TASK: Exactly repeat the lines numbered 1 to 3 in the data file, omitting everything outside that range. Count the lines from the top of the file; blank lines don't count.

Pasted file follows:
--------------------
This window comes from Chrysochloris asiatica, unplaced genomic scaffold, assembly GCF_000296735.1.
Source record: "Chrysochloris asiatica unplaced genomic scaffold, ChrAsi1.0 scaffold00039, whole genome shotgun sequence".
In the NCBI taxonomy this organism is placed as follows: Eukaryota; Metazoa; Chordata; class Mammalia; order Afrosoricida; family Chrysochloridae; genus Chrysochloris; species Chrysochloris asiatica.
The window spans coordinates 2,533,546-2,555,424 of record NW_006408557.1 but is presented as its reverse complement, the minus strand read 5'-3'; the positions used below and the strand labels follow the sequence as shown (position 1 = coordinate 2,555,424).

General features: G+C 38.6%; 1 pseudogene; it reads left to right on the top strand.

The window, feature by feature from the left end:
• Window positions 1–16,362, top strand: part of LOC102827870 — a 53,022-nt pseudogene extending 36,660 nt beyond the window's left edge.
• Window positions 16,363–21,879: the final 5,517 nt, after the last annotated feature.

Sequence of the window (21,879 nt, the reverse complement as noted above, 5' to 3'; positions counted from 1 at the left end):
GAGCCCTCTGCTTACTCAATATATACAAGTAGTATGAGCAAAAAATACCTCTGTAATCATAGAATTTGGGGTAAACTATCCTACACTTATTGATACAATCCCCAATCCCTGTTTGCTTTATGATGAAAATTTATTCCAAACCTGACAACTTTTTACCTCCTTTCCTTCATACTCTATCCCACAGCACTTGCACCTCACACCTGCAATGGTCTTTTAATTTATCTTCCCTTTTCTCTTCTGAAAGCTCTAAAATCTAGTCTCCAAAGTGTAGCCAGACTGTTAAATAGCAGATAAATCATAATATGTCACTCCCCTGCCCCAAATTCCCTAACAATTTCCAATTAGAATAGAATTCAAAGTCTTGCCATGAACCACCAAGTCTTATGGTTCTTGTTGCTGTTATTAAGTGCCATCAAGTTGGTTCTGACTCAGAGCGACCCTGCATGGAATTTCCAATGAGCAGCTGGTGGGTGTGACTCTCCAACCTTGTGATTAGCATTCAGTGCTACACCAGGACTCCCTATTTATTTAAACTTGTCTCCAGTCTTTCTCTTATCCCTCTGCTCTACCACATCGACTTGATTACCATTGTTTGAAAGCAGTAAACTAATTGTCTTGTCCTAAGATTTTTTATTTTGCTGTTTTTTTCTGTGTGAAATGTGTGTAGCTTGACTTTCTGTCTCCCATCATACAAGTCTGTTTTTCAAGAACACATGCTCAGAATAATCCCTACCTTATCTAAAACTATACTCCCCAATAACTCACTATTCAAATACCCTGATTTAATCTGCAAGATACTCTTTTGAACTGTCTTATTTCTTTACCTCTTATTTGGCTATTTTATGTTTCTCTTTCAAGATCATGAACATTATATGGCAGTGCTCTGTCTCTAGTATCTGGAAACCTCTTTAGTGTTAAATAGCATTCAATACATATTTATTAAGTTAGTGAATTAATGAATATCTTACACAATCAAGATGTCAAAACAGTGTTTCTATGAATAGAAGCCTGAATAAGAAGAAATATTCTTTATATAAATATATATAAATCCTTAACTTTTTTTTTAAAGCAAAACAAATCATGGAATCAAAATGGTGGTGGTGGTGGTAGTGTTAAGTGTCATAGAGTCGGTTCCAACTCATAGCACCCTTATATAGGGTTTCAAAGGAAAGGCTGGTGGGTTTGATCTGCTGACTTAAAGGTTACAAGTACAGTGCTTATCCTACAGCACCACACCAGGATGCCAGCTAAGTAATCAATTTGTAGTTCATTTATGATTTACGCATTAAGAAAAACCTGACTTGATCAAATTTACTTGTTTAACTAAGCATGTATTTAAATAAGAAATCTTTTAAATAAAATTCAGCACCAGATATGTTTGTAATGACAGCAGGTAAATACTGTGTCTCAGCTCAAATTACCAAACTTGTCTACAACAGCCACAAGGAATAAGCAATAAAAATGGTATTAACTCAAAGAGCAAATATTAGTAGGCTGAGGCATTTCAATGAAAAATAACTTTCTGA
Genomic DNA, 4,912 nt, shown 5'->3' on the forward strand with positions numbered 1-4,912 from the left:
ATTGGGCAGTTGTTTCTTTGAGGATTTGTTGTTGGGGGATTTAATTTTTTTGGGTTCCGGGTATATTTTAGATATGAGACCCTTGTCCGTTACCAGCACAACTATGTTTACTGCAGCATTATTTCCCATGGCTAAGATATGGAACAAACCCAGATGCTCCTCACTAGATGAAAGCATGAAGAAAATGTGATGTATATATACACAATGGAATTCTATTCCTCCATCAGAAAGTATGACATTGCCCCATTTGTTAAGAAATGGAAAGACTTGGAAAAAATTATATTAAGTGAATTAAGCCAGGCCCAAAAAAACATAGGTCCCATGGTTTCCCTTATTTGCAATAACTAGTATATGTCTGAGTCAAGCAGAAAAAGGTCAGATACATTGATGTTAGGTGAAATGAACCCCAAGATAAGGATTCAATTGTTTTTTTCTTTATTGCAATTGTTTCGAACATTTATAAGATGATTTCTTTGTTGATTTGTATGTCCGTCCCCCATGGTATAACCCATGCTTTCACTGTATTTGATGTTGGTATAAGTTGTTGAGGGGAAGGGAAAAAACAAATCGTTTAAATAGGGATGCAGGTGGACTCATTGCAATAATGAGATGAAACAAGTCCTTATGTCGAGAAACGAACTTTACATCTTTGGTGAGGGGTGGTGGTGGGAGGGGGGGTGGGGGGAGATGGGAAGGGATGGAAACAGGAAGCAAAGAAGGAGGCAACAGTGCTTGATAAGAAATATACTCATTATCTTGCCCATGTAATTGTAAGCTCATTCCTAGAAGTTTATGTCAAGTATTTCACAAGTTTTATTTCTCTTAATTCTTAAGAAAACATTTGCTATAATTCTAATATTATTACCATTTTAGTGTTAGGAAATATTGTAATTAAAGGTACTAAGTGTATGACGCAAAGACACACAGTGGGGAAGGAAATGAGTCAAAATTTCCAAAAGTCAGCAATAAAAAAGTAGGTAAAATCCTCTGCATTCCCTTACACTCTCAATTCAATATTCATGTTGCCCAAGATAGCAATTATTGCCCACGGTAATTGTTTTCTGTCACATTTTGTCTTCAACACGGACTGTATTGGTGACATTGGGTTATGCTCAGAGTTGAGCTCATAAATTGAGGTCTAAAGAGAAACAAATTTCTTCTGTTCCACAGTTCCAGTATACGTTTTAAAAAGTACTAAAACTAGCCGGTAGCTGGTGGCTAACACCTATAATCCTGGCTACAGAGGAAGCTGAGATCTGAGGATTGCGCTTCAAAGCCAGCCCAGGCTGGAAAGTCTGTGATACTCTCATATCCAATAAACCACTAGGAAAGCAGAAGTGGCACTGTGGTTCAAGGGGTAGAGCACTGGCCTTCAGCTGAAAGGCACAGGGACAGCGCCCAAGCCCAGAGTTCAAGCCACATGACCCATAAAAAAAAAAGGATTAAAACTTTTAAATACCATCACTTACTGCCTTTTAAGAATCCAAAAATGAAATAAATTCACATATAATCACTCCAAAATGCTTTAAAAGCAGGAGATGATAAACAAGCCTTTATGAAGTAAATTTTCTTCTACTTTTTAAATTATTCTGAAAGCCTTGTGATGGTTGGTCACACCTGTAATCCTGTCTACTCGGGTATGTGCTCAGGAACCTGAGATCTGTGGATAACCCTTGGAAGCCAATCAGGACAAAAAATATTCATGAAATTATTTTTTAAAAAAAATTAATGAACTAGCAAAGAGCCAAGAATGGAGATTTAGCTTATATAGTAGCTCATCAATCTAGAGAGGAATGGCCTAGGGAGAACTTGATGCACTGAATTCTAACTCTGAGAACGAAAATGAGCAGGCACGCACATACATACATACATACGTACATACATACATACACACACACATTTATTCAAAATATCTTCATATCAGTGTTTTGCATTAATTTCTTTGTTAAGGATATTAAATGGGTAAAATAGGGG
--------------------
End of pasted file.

This window comes from Chrysochloris asiatica, unplaced genomic scaffold, assembly GCF_000296735.1.
Source record: "Chrysochloris asiatica unplaced genomic scaffold, ChrAsi1.0 scaffold00039, whole genome shotgun sequence".
In the NCBI taxonomy this organism is placed as follows: Eukaryota; Metazoa; Chordata; class Mammalia; order Afrosoricida; family Chrysochloridae; genus Chrysochloris; species Chrysochloris asiatica.